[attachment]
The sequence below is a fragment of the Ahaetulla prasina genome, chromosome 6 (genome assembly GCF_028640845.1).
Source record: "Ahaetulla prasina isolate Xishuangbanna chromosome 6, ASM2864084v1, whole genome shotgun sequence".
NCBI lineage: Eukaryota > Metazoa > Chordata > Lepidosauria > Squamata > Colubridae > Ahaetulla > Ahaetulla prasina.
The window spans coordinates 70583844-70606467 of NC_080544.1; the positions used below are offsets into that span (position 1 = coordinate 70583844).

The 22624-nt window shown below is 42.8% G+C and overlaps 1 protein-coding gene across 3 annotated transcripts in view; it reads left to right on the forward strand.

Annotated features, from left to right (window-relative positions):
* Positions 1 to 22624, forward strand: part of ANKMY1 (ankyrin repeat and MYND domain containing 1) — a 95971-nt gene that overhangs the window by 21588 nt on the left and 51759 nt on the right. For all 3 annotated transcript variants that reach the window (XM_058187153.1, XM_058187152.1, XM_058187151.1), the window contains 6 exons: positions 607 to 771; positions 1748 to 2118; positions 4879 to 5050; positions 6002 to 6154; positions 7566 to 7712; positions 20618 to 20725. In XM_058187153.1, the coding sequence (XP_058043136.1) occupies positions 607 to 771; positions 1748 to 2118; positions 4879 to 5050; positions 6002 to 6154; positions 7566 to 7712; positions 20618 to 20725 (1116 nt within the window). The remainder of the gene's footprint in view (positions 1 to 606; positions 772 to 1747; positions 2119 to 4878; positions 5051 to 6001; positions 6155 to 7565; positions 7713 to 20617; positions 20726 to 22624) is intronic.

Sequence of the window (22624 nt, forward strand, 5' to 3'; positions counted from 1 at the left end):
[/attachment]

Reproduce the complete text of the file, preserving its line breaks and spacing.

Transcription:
The sequence below is a fragment of the Ahaetulla prasina genome, chromosome 6 (genome assembly GCF_028640845.1).
Source record: "Ahaetulla prasina isolate Xishuangbanna chromosome 6, ASM2864084v1, whole genome shotgun sequence".
NCBI lineage: Eukaryota > Metazoa > Chordata > Lepidosauria > Squamata > Colubridae > Ahaetulla > Ahaetulla prasina.
The window spans coordinates 70583844-70606467 of NC_080544.1; the positions used below are offsets into that span (position 1 = coordinate 70583844).

The 22624-nt window shown below is 42.8% G+C and overlaps 1 protein-coding gene across 3 annotated transcripts in view; it reads left to right on the forward strand.

Annotated features, from left to right (window-relative positions):
* Positions 1 to 22624, forward strand: part of ANKMY1 (ankyrin repeat and MYND domain containing 1) — a 95971-nt gene that overhangs the window by 21588 nt on the left and 51759 nt on the right. For all 3 annotated transcript variants that reach the window (XM_058187153.1, XM_058187152.1, XM_058187151.1), the window contains 6 exons: positions 607 to 771; positions 1748 to 2118; positions 4879 to 5050; positions 6002 to 6154; positions 7566 to 7712; positions 20618 to 20725. In XM_058187153.1, the coding sequence (XP_058043136.1) occupies positions 607 to 771; positions 1748 to 2118; positions 4879 to 5050; positions 6002 to 6154; positions 7566 to 7712; positions 20618 to 20725 (1116 nt within the window). The remainder of the gene's footprint in view (positions 1 to 606; positions 772 to 1747; positions 2119 to 4878; positions 5051 to 6001; positions 6155 to 7565; positions 7713 to 20617; positions 20726 to 22624) is intronic.

Sequence of the window (22624 nt, forward strand, 5' to 3'; positions counted from 1 at the left end):